February 28, 2017

Sir 35: 1-12

One who keeps the law makes many offerings;
one who heeds the commandments makes an offering of well-being.
One who returns a kindness offers choice flour,
and one who gives alms sacrifices a thank-offering.
To keep from wickedness is pleasing to the Lord,
and to forsake unrighteousness is an atonement.

Do not appear before the Lord empty-handed,
for all that you offer is in fulfilment of the commandment.
The offering of the righteous enriches the altar
and its pleasing odor rises before the Most High.
The sacrifice of the righteous is acceptable,
and it will never be forgotten.

Be generous when you worship the Lord,
and do not stint the first fruits of your hands.
With every gift show a cheerful face,
and dedicate your tithe with gladness.
Give to the Most High as he has given to you,
and as generously as you can afford.

New Revised Standard Version, copyright 1989, by the National Council of the Churches of Christ in the United States of America. Used by permission. All rights reserved. USCCB approved.

Finding Goodness

As a Jesuit scholastic studying philosophy, one of the questions that constantly plagues me is “What is goodness?” Some of the ancient Greeks thought pleasure was the ultimate good. Other Greeks thought that tranquility and freedom from anxiety was goodness. In the modern period, Kant thought that goodness resides in our ability to rationally think about our actions. The problem with these conceptions, however, is that they all self-centered.

St. Ignatius teaches us in the First Principle and Foundation that we are created to “praise, reverence, and serve God.” Our Christian faith teaches us that our purpose as human beings is not self-centered. Rather, goodness is other-centered. Sirach says the same thing in our first reading. Goodness is ultimately what we do for the Lord. What am I doing for the Lord today?

—James Antonio, S.J., a Jesuit scholastic of the Oregon Province, is currently studying philosophy at St. Louis University. He lives at the Bellarmine House of Studies in St. Louis.

Prayer

Good and gracious God, help me to search out your goodness
In every person I meet today,
In every situation I encounter,
In any challenge I will face.
May your great goodness infuse everything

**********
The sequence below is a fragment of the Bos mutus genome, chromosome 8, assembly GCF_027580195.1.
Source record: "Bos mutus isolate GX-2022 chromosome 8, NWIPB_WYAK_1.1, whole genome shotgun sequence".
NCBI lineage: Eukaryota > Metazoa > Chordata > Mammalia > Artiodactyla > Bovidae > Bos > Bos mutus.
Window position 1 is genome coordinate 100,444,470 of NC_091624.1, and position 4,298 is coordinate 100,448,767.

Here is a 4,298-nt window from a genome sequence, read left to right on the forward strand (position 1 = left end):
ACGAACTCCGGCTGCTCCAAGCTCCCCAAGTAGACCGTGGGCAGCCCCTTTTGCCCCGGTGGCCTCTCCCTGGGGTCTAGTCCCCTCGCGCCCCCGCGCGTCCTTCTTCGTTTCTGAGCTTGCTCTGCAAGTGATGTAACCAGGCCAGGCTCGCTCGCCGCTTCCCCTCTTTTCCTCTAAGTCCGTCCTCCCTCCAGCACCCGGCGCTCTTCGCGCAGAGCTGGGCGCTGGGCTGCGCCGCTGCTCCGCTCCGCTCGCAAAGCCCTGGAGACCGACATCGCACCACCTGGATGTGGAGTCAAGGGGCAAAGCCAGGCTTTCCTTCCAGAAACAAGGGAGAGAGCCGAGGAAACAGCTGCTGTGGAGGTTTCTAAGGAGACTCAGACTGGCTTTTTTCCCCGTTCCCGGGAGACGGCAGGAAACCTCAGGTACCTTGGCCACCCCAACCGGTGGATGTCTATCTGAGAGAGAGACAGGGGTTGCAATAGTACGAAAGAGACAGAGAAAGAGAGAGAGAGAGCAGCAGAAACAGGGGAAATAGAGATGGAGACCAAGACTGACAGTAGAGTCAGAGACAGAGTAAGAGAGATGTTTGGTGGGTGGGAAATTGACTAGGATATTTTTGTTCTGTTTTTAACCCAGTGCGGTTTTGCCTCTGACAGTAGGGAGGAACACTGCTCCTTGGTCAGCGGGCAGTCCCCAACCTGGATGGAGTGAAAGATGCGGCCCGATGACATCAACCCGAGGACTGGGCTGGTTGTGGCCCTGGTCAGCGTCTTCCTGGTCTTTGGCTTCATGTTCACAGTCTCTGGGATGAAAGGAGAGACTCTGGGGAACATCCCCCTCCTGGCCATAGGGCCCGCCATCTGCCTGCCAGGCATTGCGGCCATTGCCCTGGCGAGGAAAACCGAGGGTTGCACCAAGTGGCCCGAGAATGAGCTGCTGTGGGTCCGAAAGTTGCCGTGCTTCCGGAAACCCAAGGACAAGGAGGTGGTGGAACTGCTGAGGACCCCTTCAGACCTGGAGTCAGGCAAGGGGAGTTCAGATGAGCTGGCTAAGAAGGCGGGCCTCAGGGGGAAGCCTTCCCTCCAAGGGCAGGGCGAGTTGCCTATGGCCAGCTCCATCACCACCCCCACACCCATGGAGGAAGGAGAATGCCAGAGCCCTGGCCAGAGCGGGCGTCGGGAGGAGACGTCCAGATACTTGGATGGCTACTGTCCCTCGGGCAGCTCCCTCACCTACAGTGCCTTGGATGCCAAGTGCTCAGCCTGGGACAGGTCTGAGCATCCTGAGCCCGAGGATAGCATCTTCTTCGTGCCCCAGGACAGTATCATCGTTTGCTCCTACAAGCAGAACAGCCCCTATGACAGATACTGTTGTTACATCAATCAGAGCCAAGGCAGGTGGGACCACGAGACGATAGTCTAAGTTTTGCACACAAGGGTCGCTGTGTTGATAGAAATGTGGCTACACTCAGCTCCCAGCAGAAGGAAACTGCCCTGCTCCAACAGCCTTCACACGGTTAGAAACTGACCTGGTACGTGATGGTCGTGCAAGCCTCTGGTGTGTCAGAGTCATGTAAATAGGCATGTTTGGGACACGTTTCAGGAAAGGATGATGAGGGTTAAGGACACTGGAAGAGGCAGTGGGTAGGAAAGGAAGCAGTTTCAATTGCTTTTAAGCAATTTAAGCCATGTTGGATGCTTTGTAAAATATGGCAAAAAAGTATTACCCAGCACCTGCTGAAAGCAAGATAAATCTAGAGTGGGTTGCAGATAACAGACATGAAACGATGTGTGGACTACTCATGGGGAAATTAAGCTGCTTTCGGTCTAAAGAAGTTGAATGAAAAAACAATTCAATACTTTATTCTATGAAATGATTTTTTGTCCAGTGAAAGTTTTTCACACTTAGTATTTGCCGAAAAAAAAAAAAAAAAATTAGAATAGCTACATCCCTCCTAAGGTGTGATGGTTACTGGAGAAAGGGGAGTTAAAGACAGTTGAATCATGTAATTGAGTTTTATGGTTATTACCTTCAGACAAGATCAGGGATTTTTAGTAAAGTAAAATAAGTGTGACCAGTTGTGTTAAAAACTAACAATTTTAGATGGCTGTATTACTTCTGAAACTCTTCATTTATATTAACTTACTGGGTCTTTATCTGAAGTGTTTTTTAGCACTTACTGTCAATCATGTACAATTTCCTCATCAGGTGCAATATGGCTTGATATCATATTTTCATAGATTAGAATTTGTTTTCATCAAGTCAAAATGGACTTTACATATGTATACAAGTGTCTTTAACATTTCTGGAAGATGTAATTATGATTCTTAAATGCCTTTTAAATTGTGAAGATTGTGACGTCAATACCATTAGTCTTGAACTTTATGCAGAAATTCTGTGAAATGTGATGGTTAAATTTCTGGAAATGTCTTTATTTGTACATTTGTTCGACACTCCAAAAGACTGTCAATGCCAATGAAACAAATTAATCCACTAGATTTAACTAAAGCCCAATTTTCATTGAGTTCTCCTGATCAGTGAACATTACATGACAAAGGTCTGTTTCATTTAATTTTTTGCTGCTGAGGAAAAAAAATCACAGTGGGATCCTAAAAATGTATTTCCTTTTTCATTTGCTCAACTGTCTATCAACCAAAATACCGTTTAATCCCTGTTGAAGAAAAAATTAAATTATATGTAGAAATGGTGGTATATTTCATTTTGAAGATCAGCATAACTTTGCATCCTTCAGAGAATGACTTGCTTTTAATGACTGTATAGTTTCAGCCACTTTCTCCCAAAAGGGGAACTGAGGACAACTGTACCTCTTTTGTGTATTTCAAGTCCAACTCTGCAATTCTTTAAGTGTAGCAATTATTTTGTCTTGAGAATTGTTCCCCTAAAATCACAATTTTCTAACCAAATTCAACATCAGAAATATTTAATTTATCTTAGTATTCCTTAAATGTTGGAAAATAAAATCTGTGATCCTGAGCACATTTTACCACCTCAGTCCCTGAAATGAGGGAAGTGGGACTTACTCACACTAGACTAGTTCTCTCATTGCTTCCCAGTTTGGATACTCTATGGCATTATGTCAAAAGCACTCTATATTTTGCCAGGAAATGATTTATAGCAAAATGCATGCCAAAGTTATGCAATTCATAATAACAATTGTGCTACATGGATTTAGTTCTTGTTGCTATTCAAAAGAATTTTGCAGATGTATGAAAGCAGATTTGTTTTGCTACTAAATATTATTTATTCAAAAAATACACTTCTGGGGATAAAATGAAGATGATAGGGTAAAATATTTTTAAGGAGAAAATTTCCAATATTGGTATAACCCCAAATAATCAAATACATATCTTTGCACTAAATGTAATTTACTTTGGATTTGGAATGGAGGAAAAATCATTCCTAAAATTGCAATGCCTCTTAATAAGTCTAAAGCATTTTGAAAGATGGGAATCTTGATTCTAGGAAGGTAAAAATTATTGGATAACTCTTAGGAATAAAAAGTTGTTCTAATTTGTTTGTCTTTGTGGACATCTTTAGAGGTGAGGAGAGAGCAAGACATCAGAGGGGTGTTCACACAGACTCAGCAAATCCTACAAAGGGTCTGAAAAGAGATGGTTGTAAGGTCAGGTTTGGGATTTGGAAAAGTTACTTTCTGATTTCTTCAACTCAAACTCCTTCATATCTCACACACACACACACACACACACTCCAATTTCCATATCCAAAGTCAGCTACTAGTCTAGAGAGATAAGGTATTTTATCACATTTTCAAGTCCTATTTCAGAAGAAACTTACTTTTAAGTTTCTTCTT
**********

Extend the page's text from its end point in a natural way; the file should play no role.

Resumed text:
I speak and accomplish….for your greater glory. Amen.

 

 


Please share the Good Word with your friends!

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February 28, 2017

Sir 35: 1-12

One who keeps the law makes many offerings;
one who heeds the commandments makes an offering of well-being.
One who returns a kindness offers choice flour,
and one who gives alms sacrifices a thank-offering.
To keep from wickedness is pleasing to the Lord,
and to forsake unrighteousness is an atonement.

Do not appear before the Lord empty-handed,
for all that you offer is in fulfilment of the commandment.
The offering of the righteous enriches the altar
and its pleasing odor rises before the Most High.
The sacrifice of the righteous is acceptable,
and it will never be forgotten.

Be generous when you worship the Lord,
and do not stint the first fruits of your hands.
With every gift show a cheerful face,
and dedicate your tithe with gladness.
Give to the Most High as he has given to you,
and as generously as you can afford.

New Revised Standard Version, copyright 1989, by the National Council of the Churches of Christ in the United States of America. Used by permission. All rights reserved. USCCB approved.

Finding Goodness

As a Jesuit scholastic studying philosophy, one of the questions that constantly plagues me is “What is goodness?” Some of the ancient Greeks thought pleasure was the ultimate good. Other Greeks thought that tranquility and freedom from anxiety was goodness. In the modern period, Kant thought that goodness resides in our ability to rationally think about our actions. The problem with these conceptions, however, is that they all self-centered.

St. Ignatius teaches us in the First Principle and Foundation that we are created to “praise, reverence, and serve God.” Our Christian faith teaches us that our purpose as human beings is not self-centered. Rather, goodness is other-centered. Sirach says the same thing in our first reading. Goodness is ultimately what we do for the Lord. What am I doing for the Lord today?

—James Antonio, S.J., a Jesuit scholastic of the Oregon Province, is currently studying philosophy at St. Louis University. He lives at the Bellarmine House of Studies in St. Louis.

Prayer

Good and gracious God, help me to search out your goodness
In every person I meet today,
In every situation I encounter,
In any challenge I will face.
May your great goodness infuse everything
I speak and accomplish….for your greater glory. Amen.

 

 


Please share the Good Word with your friends!